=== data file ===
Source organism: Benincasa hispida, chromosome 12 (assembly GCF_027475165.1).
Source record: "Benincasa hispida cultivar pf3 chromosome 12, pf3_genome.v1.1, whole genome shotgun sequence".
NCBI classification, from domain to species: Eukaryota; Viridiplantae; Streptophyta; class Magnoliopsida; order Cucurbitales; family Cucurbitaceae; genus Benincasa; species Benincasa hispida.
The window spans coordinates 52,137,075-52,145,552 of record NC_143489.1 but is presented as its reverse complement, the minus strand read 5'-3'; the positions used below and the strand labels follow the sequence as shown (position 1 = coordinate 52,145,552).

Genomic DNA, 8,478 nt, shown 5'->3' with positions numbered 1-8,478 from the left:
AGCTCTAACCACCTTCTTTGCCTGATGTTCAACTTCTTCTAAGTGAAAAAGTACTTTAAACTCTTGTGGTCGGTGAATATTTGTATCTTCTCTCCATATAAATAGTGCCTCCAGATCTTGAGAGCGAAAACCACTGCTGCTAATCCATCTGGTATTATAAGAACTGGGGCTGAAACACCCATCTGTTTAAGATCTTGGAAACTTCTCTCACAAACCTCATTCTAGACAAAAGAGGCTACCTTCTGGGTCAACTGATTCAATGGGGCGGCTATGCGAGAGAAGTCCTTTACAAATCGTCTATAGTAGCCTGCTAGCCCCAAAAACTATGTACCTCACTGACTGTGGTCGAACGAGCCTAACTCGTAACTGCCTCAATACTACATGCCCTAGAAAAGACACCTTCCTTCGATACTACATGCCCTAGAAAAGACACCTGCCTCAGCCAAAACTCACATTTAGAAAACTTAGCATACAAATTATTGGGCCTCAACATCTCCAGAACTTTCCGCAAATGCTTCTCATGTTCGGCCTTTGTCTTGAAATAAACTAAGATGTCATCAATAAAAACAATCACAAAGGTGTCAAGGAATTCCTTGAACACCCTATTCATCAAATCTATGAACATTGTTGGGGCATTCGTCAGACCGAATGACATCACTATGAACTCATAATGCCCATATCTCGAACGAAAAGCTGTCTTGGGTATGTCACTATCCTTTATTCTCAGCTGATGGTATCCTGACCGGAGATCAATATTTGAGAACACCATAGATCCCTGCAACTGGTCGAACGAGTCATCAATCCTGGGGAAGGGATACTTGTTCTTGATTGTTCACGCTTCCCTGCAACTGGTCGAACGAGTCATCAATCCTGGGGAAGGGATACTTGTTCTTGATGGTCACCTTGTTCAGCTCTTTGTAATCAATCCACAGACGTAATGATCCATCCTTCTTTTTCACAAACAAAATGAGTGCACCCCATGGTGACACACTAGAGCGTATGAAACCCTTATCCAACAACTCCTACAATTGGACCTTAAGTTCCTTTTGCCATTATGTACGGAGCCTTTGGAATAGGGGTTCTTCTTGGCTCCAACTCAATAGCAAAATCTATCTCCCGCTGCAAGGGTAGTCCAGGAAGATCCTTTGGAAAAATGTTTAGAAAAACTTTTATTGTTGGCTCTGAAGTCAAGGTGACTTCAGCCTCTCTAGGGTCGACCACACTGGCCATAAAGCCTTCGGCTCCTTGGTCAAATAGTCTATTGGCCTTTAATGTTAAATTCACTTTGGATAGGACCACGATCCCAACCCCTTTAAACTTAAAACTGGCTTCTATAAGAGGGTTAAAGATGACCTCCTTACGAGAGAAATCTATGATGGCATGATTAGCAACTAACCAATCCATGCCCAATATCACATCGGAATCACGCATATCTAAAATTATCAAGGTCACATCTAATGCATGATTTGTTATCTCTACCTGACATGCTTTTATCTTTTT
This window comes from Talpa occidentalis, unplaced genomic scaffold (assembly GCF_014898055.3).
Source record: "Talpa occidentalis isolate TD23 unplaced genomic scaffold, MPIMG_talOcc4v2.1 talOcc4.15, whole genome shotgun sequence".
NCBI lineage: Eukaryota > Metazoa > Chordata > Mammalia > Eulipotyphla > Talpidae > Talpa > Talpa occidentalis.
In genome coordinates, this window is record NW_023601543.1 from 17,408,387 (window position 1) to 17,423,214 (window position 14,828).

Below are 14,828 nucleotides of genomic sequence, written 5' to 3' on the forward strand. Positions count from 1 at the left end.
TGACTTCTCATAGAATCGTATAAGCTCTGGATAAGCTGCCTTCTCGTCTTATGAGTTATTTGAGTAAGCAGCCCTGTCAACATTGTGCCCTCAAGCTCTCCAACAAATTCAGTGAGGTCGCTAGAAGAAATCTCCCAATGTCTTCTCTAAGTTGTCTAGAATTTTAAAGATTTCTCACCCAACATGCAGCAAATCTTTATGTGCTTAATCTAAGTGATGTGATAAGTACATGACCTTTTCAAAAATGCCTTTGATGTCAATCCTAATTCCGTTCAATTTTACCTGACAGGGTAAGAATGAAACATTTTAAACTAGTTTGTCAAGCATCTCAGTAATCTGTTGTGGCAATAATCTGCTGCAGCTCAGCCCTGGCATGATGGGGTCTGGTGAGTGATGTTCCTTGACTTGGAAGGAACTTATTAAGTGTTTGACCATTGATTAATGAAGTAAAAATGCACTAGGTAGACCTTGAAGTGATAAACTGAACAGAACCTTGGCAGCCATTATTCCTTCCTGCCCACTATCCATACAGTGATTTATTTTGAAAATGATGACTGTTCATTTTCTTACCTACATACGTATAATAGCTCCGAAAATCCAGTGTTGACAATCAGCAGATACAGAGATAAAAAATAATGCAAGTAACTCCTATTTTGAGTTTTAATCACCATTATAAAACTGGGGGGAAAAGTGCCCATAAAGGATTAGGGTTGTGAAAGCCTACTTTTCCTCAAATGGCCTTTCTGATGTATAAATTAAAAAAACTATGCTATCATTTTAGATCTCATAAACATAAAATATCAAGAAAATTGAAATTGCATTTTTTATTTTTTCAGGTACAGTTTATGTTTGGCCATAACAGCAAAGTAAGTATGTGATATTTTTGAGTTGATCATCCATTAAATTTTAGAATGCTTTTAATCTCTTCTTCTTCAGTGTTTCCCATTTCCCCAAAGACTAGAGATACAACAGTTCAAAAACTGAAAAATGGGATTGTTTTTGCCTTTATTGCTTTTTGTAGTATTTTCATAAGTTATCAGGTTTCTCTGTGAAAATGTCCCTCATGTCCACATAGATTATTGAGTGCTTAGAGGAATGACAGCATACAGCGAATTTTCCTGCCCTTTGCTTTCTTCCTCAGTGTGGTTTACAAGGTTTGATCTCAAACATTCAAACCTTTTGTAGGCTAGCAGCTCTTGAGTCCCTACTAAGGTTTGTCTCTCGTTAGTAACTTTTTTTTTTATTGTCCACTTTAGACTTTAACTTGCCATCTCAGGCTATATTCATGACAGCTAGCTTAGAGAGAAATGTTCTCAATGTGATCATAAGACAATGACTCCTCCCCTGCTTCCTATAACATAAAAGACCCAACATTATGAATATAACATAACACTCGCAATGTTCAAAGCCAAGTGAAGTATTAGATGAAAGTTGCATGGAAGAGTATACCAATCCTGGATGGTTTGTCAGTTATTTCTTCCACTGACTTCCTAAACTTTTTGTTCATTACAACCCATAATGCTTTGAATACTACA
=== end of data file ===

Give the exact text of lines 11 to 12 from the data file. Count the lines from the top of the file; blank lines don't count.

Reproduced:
Below are 14,828 nucleotides of genomic sequence, written 5' to 3' on the forward strand. Positions count from 1 at the left end.
TGACTTCTCATAGAATCGTATAAGCTCTGGATAAGCTGCCTTCTCGTCTTATGAGTTATTTGAGTAAGCAGCCCTGTCAACATTGTGCCCTCAAGCTCTCCAACAAATTCAGTGAGGTCGCTAGAAGAAATCTCCCAATGTCTTCTCTAAGTTGTCTAGAATTTTAAAGATTTCTCACCCAACATGCAGCAAATCTTTATGTGCTTAATCTAAGTGATGTGATAAGTACATGACCTTTTCAAAAATGCCTTTGATGTCAATCCTAATTCCGTTCAATTTTACCTGACAGGGTAAGAATGAAACATTTTAAACTAGTTTGTCAAGCATCTCAGTAATCTGTTGTGGCAATAATCTGCTGCAGCTCAGCCCTGGCATGATGGGGTCTGGTGAGTGATGTTCCTTGACTTGGAAGGAACTTATTAAGTGTTTGACCATTGATTAATGAAGTAAAAATGCACTAGGTAGACCTTGAAGTGATAAACTGAACAGAACCTTGGCAGCCATTATTCCTTCCTGCCCACTATCCATACAGTGATTTATTTTGAAAATGATGACTGTTCATTTTCTTACCTACATACGTATAATAGCTCCGAAAATCCAGTGTTGACAATCAGCAGATACAGAGATAAAAAATAATGCAAGTAACTCCTATTTTGAGTTTTAATCACCATTATAAAACTGGGGGGAAAAGTGCCCATAAAGGATTAGGGTTGTGAAAGCCTACTTTTCCTCAAATGGCCTTTCTGATGTATAAATTAAAAAAACTATGCTATCATTTTAGATCTCATAAACATAAAATATCAAGAAAATTGAAATTGCATTTTTTATTTTTTCAGGTACAGTTTATGTTTGGCCATAACAGCAAAGTAAGTATGTGATATTTTTGAGTTGATCATCCATTAAATTTTAGAATGCTTTTAATCTCTTCTTCTTCAGTGTTTCCCATTTCCCCAAAGACTAGAGATACAACAGTTCAAAAACTGAAAAATGGGATTGTTTTTGCCTTTATTGCTTTTTGTAGTATTTTCATAAGTTATCAGGTTTCTCTGTGAAAATGTCCCTCATGTCCACATAGATTATTGAGTGCTTAGAGGAATGACAGCATACAGCGAATTTTCCTGCCCTTTGCTTTCTTCCTCAGTGTGGTTTACAAGGTTTGATCTCAAACATTCAAACCTTTTGTAGGCTAGCAGCTCTTGAGTCCCTACTAAGGTTTGTCTCTCGTTAGTAACTTTTTTTTTTATTGTCCACTTTAGACTTTAACTTGCCATCTCAGGCTATATTCATGACAGCTAGCTTAGAGAGAAATGTTCTCAATGTGATCATAAGACAATGACTCCTCCCCTGCTTCCTATAACATAAAAGACCCAACATTATGAATATAACATAACACTCGCAATGTTCAAAGCCAAGTGAAGTATTAGATGAAAGTTGCATGGAAGAGTATACCAATCCTGGATGGTTTGTCAGTTATTTCTTCCACTGACTTCCTAAACTTTTTGTTCATTACAACCCATAATGCTTTGAATACTACA